Kate Ravilious
National Geographic News
July 23, 2010

  • A d v e r t i s e m e n t
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Remnants of antidepressant drugs flushed into waterways worldwide are altering shrimp behavior and making them easier prey, experts say.

(See “Cocaine, Spices, Hormones Found in Drinking Water.”)

To mimic conditions in the wild, scientists exposed the estuary-dwelling shrimp Echinogammarus marinus to the antidepressant fluoxetine at levels detected in average sewage-treatment waste. Fluoxetine is the key ingredient in the drugs Prozac and Sarafem.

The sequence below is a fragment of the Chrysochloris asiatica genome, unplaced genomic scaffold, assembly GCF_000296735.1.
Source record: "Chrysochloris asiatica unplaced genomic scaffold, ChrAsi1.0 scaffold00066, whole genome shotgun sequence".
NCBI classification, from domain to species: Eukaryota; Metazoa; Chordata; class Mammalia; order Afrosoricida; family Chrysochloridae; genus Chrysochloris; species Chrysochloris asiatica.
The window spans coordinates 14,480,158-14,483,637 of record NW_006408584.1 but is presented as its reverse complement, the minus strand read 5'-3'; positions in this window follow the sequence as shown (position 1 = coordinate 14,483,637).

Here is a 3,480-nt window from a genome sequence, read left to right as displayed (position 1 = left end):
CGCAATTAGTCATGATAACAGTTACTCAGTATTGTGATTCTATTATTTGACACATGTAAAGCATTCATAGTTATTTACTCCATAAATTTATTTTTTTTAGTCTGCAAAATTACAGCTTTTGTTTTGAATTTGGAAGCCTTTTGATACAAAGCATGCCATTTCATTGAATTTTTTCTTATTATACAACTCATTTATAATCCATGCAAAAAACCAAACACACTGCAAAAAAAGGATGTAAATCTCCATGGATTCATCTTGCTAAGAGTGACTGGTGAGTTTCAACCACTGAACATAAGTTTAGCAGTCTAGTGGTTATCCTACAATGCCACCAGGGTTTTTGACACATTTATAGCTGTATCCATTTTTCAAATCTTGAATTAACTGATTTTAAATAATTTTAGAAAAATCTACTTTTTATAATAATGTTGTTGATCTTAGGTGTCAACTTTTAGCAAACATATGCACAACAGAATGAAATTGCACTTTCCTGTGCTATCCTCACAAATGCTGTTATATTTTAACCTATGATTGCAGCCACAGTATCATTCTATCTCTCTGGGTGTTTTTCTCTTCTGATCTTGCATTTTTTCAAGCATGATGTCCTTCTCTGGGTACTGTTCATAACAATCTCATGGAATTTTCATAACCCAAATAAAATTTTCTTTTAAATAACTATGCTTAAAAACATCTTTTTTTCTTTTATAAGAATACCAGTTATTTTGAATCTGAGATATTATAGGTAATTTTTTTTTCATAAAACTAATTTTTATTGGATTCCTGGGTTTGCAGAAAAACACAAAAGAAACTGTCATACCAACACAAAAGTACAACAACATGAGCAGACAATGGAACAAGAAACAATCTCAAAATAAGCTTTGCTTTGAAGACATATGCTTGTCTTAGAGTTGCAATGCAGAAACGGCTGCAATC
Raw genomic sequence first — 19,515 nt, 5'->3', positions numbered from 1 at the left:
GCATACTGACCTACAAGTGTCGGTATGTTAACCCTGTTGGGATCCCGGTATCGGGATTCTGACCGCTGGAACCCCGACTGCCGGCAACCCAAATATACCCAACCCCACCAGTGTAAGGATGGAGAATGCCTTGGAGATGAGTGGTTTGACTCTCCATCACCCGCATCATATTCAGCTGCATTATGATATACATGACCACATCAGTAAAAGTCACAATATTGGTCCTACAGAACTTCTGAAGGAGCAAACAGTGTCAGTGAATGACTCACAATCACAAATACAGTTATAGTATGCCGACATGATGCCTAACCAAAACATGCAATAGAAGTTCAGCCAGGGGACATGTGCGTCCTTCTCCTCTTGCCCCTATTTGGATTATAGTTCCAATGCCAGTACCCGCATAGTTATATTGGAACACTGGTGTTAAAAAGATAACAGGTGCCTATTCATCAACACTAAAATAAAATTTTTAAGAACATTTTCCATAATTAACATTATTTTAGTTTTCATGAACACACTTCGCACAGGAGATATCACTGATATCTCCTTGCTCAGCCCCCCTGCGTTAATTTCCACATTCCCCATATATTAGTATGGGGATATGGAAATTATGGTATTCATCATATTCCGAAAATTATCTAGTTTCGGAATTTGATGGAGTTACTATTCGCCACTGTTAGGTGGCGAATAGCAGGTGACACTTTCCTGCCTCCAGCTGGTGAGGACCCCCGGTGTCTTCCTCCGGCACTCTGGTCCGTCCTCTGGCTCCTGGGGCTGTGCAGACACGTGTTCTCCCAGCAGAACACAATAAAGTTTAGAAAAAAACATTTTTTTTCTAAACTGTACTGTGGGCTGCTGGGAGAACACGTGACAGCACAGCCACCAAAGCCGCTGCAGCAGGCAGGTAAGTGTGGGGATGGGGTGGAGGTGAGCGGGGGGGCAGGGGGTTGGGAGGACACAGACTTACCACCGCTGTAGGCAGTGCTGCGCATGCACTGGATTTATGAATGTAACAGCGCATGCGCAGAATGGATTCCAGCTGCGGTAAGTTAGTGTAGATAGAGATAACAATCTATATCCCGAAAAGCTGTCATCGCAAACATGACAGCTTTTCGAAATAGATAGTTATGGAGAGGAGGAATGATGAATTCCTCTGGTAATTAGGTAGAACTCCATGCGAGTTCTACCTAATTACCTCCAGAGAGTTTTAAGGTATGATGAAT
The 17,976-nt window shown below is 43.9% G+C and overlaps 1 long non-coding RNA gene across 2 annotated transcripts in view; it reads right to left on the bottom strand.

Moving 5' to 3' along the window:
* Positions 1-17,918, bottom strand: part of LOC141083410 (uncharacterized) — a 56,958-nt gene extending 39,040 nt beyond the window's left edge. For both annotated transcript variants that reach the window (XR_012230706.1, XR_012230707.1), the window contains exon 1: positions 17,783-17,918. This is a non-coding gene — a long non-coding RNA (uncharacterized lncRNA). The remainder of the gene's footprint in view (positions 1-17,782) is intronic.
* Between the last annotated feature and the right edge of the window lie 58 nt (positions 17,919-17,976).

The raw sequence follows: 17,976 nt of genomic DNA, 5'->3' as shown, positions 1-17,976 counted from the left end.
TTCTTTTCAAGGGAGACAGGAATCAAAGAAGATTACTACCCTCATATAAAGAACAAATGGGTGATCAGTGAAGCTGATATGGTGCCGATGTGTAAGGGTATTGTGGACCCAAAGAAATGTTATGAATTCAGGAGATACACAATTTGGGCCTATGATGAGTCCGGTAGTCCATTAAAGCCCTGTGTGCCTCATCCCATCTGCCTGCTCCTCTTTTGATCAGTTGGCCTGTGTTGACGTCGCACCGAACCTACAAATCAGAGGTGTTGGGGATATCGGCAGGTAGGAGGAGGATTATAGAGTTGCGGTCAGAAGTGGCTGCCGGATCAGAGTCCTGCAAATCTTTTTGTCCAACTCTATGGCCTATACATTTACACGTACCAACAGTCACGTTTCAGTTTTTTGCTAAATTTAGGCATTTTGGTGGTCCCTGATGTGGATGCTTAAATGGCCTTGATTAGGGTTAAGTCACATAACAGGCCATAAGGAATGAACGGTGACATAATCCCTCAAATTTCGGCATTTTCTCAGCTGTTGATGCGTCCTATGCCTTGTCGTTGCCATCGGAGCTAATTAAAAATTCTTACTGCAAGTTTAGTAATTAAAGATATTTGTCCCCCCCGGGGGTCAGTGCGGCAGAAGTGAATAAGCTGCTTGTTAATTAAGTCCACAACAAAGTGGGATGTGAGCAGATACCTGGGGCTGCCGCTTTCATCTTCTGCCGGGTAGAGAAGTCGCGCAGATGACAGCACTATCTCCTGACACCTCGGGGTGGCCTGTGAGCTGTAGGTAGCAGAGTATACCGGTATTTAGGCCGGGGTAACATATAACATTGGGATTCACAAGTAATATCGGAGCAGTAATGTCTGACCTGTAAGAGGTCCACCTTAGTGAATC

Shrimp normally gravitate toward safe, dark corners. But when exposed to fluoxetine, the animals were five times more likely to swim toward a bright region of water, the team discovered.

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